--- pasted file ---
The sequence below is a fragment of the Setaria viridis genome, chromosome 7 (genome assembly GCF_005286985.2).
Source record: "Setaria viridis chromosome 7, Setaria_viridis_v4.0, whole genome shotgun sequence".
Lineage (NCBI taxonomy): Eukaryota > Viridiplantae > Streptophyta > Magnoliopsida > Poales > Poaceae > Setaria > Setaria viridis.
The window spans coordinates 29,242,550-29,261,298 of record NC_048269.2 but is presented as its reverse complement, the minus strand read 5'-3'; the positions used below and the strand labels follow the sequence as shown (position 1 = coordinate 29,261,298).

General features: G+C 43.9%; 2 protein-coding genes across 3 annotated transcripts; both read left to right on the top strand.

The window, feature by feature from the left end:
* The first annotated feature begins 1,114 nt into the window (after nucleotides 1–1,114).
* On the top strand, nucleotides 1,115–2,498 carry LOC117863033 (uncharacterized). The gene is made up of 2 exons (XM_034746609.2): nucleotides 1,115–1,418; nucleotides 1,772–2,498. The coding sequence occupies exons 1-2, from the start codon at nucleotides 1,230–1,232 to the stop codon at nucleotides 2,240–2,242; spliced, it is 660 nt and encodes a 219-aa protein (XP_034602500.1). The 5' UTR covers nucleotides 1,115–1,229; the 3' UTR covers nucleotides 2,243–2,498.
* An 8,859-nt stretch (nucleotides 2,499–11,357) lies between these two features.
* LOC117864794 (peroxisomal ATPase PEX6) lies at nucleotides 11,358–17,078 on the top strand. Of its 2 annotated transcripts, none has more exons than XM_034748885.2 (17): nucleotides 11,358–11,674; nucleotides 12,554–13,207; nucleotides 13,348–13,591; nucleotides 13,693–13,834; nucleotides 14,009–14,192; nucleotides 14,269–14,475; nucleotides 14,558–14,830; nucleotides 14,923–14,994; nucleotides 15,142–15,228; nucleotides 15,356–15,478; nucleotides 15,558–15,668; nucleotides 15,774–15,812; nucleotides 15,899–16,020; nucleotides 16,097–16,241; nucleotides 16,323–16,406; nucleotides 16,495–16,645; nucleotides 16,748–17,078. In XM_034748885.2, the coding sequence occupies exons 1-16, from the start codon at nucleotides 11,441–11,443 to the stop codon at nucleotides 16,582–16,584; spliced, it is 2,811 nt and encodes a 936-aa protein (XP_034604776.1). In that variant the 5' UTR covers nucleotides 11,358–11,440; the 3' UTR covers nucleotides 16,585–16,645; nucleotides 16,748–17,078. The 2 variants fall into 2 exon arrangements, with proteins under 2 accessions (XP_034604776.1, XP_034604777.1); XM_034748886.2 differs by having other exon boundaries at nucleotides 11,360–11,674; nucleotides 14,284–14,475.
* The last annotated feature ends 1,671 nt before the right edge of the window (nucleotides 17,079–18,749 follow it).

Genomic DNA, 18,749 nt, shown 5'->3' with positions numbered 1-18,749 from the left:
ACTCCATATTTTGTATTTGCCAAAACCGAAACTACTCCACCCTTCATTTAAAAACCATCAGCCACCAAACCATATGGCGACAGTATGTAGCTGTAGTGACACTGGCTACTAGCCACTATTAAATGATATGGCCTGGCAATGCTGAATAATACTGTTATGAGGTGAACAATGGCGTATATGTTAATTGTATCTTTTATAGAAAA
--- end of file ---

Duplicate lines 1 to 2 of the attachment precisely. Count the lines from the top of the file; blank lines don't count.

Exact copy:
The sequence below is a fragment of the Setaria viridis genome, chromosome 7 (genome assembly GCF_005286985.2).
Source record: "Setaria viridis chromosome 7, Setaria_viridis_v4.0, whole genome shotgun sequence".